Category Archives: *Inductive Approach & Exercises

• Memorizing: Not the Optimal Approach to Learning ESL

Cover surprised shot

(This posting includes a handout which you are welcome to use with your students.)*

This posting is an update of a post from September 2019: Mistake: He surprised to see it snowing. (Adjectives that look like verbs)

Back in my high school days, learning my first foreign language, French, I remember often hearing the teacher say, “You’ll just need to memorize this.”

Fortunately, the art of teaching foreign languages, including ESL, has come a long way from those “just memorizing” days. We understand the importance of comprehensible input and the effectiveness of engaging with new concepts and vocabulary in multiple contexts.

To illustrate this, I’d like to refer to a posting from 2019, in which I discussed a common mistake that ESL students make with adjectives that look like verbs. Instead of telling students that they need to memorize these words, we lead them to internalizing these though a series of four exercises. By the end of these, students tend to remember because the words“sound” right rather than wracking their brains searching for what they had been told.

When students see an –ed at the end of a word, they tend to automatically assume it’s a verb, and this assumption can lead them to grammar mistakes.

(* mistakes—These sentences are missing a verb.)
*Kai embarrassed during his speech.
* Rumi interested in horses.

To help students in the most efficient manner, I will sometimes paint with a broad brush.  So I simply tell my students that these words are adjectives: surprised, embarrassed, confused, interested and shocked. They need a verb with them.

(correct): Kai was (v) embarrassed (adj) during his speech.

Avoiding unnecessarily complicated information

It’s true that those words can be can be used as verbs, for example:
– It embarrassed (v)  Kai that he forgot some of his speech.

But in all my years of teaching writing, I rarely see students use them that way. They almost always use them as adjectives, so I don’t waste their time/mental energy talking to them about using these as verbs. Instead, I just generalize and tell them that they are adjectives.

Four-step exercises to teach these to students (Handout included.)

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• ESL Students Can Increase Positive Emotions in Readers/Teachers with This Writing Technique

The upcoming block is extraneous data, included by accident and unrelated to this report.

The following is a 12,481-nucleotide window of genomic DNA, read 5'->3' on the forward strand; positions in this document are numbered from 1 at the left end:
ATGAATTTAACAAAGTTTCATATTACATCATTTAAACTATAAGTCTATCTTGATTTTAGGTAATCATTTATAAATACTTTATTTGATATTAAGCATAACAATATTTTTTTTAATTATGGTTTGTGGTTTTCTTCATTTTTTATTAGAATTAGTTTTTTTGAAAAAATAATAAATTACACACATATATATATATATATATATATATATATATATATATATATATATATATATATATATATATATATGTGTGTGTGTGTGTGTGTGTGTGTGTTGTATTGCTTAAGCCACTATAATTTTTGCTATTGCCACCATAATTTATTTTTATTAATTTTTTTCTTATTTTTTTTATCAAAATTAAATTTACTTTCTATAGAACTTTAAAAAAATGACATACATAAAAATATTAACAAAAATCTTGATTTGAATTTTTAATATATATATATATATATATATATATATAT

smiling teacher

(This posting includes a handout which you are welcome to use with your students.)

After reading Curry’s essays, I often came away feeling especially good. This kind of surprised me because she wasn’t among the top writers in my class. Her grammar tended to breakdown at times, and her sentence style could be a bit simple. And yet, there was something special about her papers.

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• Four-Part Series: Why, How And When to Teach ESL Integrated- and Discrete-Skills Courses. 

Revised Cover 4 parts shot

(This posting includes a handout which you are welcome to use with your students.)

This posting expands on the discussion in the most visited posting on Common Sense Teaching ESL:  Integrated vs Discrete Skills ESL Courses: Advantages of Discrete Skills

In that posting, I explained the many advantages there are for both students and teachers when Conversation, Reading, Writing and Listening are taught in separate classes.

However, it may not be possible to teach them separately due to the structure of the ESL program. And on top of that, there is a situation in which integrating the skills around one subject or topic in one course has several important advantages for students.

YouTube To explore this more, I put together a four-part YouTube video series.

In PART 1, I discuss the best way to teach students in a LOW- or INTERMEDIATE-LEVEL class in which all four skills need to be taught in one class due to the program’s design. Here is the link to the video: Teach All ESL Skills in a Class But NOT Integrating Around a Topic-PART 1 Integrated/Discrete Skills

In PARTS 2, 3 & 4, I focus on ADVANCED-LEVEL classes. At this level, especially in Academic ESL programs, an integrated-skills course that revolves around a topic or subject area can best mirror the types of mainstream (non-ESL) college classes which student will be taking.

About PARTS 2, 3 and 4. (Including a link to two academic, integrated-ESL skills units for advanced levels which you can download for free to use with your students.)

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• Missing WHO and WHICH/THAT: Common ESL Problem and Solution

Cover missing who Shot

*(This posting includes a handout which you are welcome to use with your students.)

Sometimes I get the feeling that some of my ESL students (including advanced ones) believe that there are a limited number of “who” and “which” out there, and they are afraid of using them all up before they die.

The problem happens when students are trying to write more advanced styles with a dependent and independent clause in a sentence.

Some examples:

Mistake: The people are walking their dogs should keep them on a leash.
Correction: The people WHO are walking their dogs should keep them on a leash.

Mistake: I try to give money to charities help homeless people.
Correction: I try to give money to charities WHICH help homeless people. *

I’ve also notice that this mistake often happens when students start a sentence with there”.

Mistake: There was an accident happened near my house.
Correction: There was an accident WHICH happened near my house.

* We could substitute the word THAT for WHICH in these sentences.

Solution: Helping students with this. (Handout included.)

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